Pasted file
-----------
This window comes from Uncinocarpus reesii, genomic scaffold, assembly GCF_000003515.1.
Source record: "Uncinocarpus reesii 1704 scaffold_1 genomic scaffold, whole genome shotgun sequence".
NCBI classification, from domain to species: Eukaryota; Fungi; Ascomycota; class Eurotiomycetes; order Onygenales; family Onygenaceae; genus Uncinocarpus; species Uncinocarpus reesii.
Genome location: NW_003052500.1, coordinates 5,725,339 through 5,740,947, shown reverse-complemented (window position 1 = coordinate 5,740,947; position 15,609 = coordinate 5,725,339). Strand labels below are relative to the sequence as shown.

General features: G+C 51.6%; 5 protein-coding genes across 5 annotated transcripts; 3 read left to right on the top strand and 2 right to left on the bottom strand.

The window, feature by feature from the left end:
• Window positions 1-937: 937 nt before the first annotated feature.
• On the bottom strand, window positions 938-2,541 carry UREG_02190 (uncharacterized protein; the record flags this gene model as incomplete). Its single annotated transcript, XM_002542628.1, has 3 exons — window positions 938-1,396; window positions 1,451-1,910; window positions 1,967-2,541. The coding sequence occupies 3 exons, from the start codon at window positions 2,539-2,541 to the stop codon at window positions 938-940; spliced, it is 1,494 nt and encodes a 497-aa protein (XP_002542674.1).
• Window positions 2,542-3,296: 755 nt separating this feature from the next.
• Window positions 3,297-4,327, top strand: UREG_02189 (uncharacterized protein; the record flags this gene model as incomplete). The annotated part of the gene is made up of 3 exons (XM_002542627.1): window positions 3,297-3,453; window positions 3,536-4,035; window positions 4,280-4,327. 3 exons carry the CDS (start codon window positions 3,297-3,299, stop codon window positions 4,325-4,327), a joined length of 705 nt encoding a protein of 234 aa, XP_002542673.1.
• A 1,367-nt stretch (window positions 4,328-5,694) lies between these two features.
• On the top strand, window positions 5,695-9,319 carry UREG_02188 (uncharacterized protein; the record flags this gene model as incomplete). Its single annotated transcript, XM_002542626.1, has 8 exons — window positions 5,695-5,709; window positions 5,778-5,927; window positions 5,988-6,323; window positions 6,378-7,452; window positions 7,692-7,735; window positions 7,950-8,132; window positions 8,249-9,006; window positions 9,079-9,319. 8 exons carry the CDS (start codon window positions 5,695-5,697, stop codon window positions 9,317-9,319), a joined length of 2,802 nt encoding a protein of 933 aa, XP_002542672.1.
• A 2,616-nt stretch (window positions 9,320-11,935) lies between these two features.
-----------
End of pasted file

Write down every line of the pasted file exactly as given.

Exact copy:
This window comes from Uncinocarpus reesii, genomic scaffold, assembly GCF_000003515.1.
Source record: "Uncinocarpus reesii 1704 scaffold_1 genomic scaffold, whole genome shotgun sequence".
NCBI classification, from domain to species: Eukaryota; Fungi; Ascomycota; class Eurotiomycetes; order Onygenales; family Onygenaceae; genus Uncinocarpus; species Uncinocarpus reesii.
Genome location: NW_003052500.1, coordinates 5,725,339 through 5,740,947, shown reverse-complemented (window position 1 = coordinate 5,740,947; position 15,609 = coordinate 5,725,339). Strand labels below are relative to the sequence as shown.

General features: G+C 51.6%; 5 protein-coding genes across 5 annotated transcripts; 3 read left to right on the top strand and 2 right to left on the bottom strand.

The window, feature by feature from the left end:
• Window positions 1-937: 937 nt before the first annotated feature.
• On the bottom strand, window positions 938-2,541 carry UREG_02190 (uncharacterized protein; the record flags this gene model as incomplete). Its single annotated transcript, XM_002542628.1, has 3 exons — window positions 938-1,396; window positions 1,451-1,910; window positions 1,967-2,541. The coding sequence occupies 3 exons, from the start codon at window positions 2,539-2,541 to the stop codon at window positions 938-940; spliced, it is 1,494 nt and encodes a 497-aa protein (XP_002542674.1).
• Window positions 2,542-3,296: 755 nt separating this feature from the next.
• Window positions 3,297-4,327, top strand: UREG_02189 (uncharacterized protein; the record flags this gene model as incomplete). The annotated part of the gene is made up of 3 exons (XM_002542627.1): window positions 3,297-3,453; window positions 3,536-4,035; window positions 4,280-4,327. 3 exons carry the CDS (start codon window positions 3,297-3,299, stop codon window positions 4,325-4,327), a joined length of 705 nt encoding a protein of 234 aa, XP_002542673.1.
• A 1,367-nt stretch (window positions 4,328-5,694) lies between these two features.
• On the top strand, window positions 5,695-9,319 carry UREG_02188 (uncharacterized protein; the record flags this gene model as incomplete). Its single annotated transcript, XM_002542626.1, has 8 exons — window positions 5,695-5,709; window positions 5,778-5,927; window positions 5,988-6,323; window positions 6,378-7,452; window positions 7,692-7,735; window positions 7,950-8,132; window positions 8,249-9,006; window positions 9,079-9,319. 8 exons carry the CDS (start codon window positions 5,695-5,697, stop codon window positions 9,317-9,319), a joined length of 2,802 nt encoding a protein of 933 aa, XP_002542672.1.
• A 2,616-nt stretch (window positions 9,320-11,935) lies between these two features.